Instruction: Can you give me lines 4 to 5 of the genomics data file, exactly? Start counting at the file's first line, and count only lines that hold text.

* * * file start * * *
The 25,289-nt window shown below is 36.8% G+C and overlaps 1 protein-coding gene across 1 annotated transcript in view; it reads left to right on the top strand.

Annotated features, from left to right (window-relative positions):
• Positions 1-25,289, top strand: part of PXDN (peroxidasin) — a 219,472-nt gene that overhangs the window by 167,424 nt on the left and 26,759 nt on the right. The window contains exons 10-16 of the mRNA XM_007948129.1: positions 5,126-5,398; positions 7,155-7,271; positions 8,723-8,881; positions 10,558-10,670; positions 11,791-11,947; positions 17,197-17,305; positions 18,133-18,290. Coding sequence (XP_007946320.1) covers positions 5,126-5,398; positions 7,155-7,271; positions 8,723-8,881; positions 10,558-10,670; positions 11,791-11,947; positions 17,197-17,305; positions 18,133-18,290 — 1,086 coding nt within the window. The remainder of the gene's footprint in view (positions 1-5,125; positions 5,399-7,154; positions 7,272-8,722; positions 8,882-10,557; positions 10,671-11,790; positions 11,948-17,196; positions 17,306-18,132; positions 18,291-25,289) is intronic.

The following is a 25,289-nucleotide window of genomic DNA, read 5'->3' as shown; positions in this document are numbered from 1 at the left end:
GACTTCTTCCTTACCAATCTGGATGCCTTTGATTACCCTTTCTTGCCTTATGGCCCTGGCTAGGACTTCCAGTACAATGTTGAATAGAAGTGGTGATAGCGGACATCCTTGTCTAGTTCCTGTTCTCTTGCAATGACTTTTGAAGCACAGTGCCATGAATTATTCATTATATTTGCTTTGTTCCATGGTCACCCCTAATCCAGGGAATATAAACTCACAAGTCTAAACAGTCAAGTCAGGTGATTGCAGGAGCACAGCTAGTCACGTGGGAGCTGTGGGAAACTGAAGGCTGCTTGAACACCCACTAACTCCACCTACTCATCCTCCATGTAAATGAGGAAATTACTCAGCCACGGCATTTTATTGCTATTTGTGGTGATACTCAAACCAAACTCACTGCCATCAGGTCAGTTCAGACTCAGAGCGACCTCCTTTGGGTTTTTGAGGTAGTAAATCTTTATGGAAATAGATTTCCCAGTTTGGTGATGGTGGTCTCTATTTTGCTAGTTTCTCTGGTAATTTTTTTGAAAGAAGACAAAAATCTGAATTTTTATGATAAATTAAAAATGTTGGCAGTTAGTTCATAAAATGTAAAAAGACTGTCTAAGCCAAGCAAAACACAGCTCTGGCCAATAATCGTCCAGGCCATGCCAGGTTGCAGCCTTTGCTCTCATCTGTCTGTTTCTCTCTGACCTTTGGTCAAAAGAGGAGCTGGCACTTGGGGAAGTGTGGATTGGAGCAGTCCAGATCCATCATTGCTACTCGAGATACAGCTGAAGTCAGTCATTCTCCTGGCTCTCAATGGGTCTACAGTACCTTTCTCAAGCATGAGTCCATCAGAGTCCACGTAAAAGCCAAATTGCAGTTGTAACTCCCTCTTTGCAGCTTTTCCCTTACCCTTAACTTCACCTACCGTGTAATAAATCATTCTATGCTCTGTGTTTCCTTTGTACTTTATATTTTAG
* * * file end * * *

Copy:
The following is a 25,289-nucleotide window of genomic DNA, read 5'->3' as shown; positions in this document are numbered from 1 at the left end:
GACTTCTTCCTTACCAATCTGGATGCCTTTGATTACCCTTTCTTGCCTTATGGCCCTGGCTAGGACTTCCAGTACAATGTTGAATAGAAGTGGTGATAGCGGACATCCTTGTCTAGTTCCTGTTCTCTTGCAATGACTTTTGAAGCACAGTGCCATGAATTATTCATTATATTTGCTTTGTTCCATGGTCACCCCTAATCCAGGGAATATAAACTCACAAGTCTAAACAGTCAAGTCAGGTGATTGCAGGAGCACAGCTAGTCACGTGGGAGCTGTGGGAAACTGAAGGCTGCTTGAACACCCACTAACTCCACCTACTCATCCTCCATGTAAATGAGGAAATTACTCAGCCACGGCATTTTATTGCTATTTGTGGTGATACTCAAACCAAACTCACTGCCATCAGGTCAGTTCAGACTCAGAGCGACCTCCTTTGGGTTTTTGAGGTAGTAAATCTTTATGGAAATAGATTTCCCAGTTTGGTGATGGTGGTCTCTATTTTGCTAGTTTCTCTGGTAATTTTTTTGAAAGAAGACAAAAATCTGAATTTTTATGATAAATTAAAAATGTTGGCAGTTAGTTCATAAAATGTAAAAAGACTGTCTAAGCCAAGCAAAACACAGCTCTGGCCAATAATCGTCCAGGCCATGCCAGGTTGCAGCCTTTGCTCTCATCTGTCTGTTTCTCTCTGACCTTTGGTCAAAAGAGGAGCTGGCACTTGGGGAAGTGTGGATTGGAGCAGTCCAGATCCATCATTGCTACTCGAGATACAGCTGAAGTCAGTCATTCTCCTGGCTCTCAATGGGTCTACAGTACCTTTCTCAAGCATGAGTCCATCAGAGTCCACGTAAAAGCCAAATTGCAGTTGTAACTCCCTCTTTGCAGCTTTTCCCTTACCCTTAACTTCACCTACCGTGTAATAAATCATTCTATGCTCTGTGTTTCCTTTGTACTTTATATTTTAG